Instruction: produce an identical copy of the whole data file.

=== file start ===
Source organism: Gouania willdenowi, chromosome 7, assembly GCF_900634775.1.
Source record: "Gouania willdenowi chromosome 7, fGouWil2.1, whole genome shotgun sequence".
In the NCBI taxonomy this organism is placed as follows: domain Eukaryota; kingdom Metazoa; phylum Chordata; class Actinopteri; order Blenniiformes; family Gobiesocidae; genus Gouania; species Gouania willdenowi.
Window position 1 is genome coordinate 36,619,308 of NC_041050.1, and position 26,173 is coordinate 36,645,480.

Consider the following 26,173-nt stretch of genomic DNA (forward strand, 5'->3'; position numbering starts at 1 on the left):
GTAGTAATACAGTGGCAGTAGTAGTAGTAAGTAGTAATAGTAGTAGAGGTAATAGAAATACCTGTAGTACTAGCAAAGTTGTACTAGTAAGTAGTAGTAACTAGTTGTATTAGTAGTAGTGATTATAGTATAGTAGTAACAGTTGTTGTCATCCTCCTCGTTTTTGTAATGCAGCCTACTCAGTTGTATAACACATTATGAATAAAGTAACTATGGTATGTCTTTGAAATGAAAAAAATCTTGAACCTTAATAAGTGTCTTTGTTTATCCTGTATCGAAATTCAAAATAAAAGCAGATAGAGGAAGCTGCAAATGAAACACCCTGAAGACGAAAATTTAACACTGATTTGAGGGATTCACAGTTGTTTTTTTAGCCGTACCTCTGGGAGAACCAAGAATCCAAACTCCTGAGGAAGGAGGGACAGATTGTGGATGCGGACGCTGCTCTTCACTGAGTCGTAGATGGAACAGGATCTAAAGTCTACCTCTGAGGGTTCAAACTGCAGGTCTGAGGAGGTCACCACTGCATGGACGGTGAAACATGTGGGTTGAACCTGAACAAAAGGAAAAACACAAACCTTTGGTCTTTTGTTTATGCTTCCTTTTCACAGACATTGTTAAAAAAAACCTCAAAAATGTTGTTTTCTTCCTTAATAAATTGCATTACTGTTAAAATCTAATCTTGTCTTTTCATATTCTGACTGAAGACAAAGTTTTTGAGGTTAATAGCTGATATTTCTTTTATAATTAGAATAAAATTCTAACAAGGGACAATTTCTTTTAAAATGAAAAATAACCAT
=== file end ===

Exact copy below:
Source organism: Gouania willdenowi, chromosome 7, assembly GCF_900634775.1.
Source record: "Gouania willdenowi chromosome 7, fGouWil2.1, whole genome shotgun sequence".
In the NCBI taxonomy this organism is placed as follows: domain Eukaryota; kingdom Metazoa; phylum Chordata; class Actinopteri; order Blenniiformes; family Gobiesocidae; genus Gouania; species Gouania willdenowi.
Window position 1 is genome coordinate 36,619,308 of NC_041050.1, and position 26,173 is coordinate 36,645,480.

Consider the following 26,173-nt stretch of genomic DNA (forward strand, 5'->3'; position numbering starts at 1 on the left):
GTAGTAATACAGTGGCAGTAGTAGTAGTAAGTAGTAATAGTAGTAGAGGTAATAGAAATACCTGTAGTACTAGCAAAGTTGTACTAGTAAGTAGTAGTAACTAGTTGTATTAGTAGTAGTGATTATAGTATAGTAGTAACAGTTGTTGTCATCCTCCTCGTTTTTGTAATGCAGCCTACTCAGTTGTATAACACATTATGAATAAAGTAACTATGGTATGTCTTTGAAATGAAAAAAATCTTGAACCTTAATAAGTGTCTTTGTTTATCCTGTATCGAAATTCAAAATAAAAGCAGATAGAGGAAGCTGCAAATGAAACACCCTGAAGACGAAAATTTAACACTGATTTGAGGGATTCACAGTTGTTTTTTTAGCCGTACCTCTGGGAGAACCAAGAATCCAAACTCCTGAGGAAGGAGGGACAGATTGTGGATGCGGACGCTGCTCTTCACTGAGTCGTAGATGGAACAGGATCTAAAGTCTACCTCTGAGGGTTCAAACTGCAGGTCTGAGGAGGTCACCACTGCATGGACGGTGAAACATGTGGGTTGAACCTGAACAAAAGGAAAAACACAAACCTTTGGTCTTTTGTTTATGCTTCCTTTTCACAGACATTGTTAAAAAAAACCTCAAAAATGTTGTTTTCTTCCTTAATAAATTGCATTACTGTTAAAATCTAATCTTGTCTTTTCATATTCTGACTGAAGACAAAGTTTTTGAGGTTAATAGCTGATATTTCTTTTATAATTAGAATAAAATTCTAACAAGGGACAATTTCTTTTAAAATGAAAAATAACCAT